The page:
Yoga

Namaste: The Meaning Behind the Yoga Lingo

If you practice yoga with a teacher, or practice along to a DVD series in the comfort of your own home, chances are the instructor concludes every practice with the saying, “Namaste”. It might leave you wondering what this much-used piece of yoga lingo actually means…

 

1. Namaste Meaning

According to the Yoga Journal, America’s foremost yoga publication, Namaste is literally broken down like this—“Nama” translates to “bow”, “as” translates to “I”, and finally “te” translates to “you”. Brought together Namaste can be interpreted as, “I bow to you.”

Using Namaste as a gesture to conclude a yoga practice may slightly differ between yoga practitioners. However, generally the term is meant to acknowledge the divine spark in everyone, or “the divine spark in me recognizes (or pays respect to) the divine spark in you.”

2. Namaste Origin

The Spiritual Science Research Foundation traces the term namastē, or namaskār, to a much-used greeting and parting phrase practiced in India and across the Indian subcontinent. Upon greeting one another, individuals will typically bow slightly, pressing their hands together with palms touching and fingers pointed upwards at the heart or mid chest.

The hand placement is significant as the hands are held at the heart chakra position, or the Namaskar Mudra. Namaste and namaskar are often used synonymously as a customary greeting and parting phrase meant to convey respect (although namaskar conveys deeper spiritual respect), blessing, and peace.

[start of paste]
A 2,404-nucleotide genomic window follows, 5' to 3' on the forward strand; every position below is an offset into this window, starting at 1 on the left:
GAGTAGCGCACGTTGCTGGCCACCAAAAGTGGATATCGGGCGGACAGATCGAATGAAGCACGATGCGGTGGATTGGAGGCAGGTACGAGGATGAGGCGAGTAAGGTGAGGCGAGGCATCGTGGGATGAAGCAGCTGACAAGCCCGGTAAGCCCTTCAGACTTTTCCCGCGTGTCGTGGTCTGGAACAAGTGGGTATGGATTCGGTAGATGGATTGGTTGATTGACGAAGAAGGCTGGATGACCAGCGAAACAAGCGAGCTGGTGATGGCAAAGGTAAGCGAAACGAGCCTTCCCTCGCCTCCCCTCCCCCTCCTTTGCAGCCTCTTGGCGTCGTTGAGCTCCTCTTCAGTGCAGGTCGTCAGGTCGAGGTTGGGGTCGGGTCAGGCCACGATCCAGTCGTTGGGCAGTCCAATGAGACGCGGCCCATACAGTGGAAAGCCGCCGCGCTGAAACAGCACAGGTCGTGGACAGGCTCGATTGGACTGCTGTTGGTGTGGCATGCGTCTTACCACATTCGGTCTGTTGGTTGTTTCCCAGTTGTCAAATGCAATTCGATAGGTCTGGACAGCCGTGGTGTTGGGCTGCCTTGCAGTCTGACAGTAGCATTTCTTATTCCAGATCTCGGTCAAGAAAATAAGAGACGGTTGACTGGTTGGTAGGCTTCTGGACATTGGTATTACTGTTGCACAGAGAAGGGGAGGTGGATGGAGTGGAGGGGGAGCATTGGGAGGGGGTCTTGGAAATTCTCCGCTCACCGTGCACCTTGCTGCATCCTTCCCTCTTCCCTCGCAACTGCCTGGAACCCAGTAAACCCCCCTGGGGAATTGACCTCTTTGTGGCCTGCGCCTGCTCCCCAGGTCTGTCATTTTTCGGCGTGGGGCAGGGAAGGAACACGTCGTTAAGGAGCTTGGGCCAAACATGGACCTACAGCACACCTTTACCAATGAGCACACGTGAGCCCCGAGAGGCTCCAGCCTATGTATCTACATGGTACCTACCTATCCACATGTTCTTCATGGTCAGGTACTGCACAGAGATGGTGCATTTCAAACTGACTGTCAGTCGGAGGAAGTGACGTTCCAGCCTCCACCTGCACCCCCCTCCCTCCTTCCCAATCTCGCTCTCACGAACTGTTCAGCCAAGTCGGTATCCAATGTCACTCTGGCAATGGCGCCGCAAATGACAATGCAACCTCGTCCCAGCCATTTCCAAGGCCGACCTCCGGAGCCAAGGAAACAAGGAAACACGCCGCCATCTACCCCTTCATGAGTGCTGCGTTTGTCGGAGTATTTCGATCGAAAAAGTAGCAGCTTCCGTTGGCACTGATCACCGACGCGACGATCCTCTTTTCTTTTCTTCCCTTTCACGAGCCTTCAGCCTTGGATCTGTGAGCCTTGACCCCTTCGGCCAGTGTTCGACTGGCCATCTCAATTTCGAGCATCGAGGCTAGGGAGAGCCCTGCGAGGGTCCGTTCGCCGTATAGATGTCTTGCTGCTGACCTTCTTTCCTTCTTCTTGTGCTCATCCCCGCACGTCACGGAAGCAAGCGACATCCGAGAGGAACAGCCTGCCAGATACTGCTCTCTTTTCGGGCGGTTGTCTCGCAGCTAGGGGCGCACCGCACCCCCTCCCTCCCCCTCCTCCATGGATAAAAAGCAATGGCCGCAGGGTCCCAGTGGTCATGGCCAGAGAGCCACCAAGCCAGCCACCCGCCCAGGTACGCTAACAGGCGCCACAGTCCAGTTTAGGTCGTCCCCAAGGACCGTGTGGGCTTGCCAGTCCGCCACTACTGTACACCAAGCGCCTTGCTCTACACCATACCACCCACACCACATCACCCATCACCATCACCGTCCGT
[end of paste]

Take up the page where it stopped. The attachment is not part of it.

3. Namaste in Practice

Namaste spoken in yoga class is most often used as a respectful conclusion or ending to the class. Used in these terms, Namaste often symbolizes a “thank you,” with the teacher saying it to the class as they bow and the students responding.

Your teacher may also add variation to the parting saying something like, “the light in me bows to the light in you,” as they bow in Namaste with their hands pressed together at the heart chakra (Namaskar Mudra) followed by the third eye or forehead (Anjali Mudra or Pranamasana).

4. Performing Namaste

To perform a Namaste greeting or parting bring you hands in front of your mid-chest, or heart charka, with palms pressed together and fingers pointing straight up towards the ceiling. Close your eyes, bow the head slightly.

If you wish, you can also bring the hands up in front of the third eye (or Pranamasana) and bow slightly and then bring the hands down in front of the heart (or Namaskar Mudra) to show a deeper respect to your yoga teacher.

5. Namaste and the Heart Chakra

When we say, “Namaste” we position our pressed palms over the heart chakra (or Namaskar Mudra) in order to increase the flow of divine love. We bow our heads slightly and close our eyes in order to let our minds surrender fully to the divine spirit.

Likewise, bringing your pressed hands to the crown of your head (or third eye) is believed to increase the flow of divine psychic and spiritual connectedness. Each yoga chakra—the root chakra, the splenic chakra, the solar plexus chakra, the heart chakra, the throat chakra, the third eye chakra, and the crown chakra—are considered vital energy forces within the body.

Share This Article

X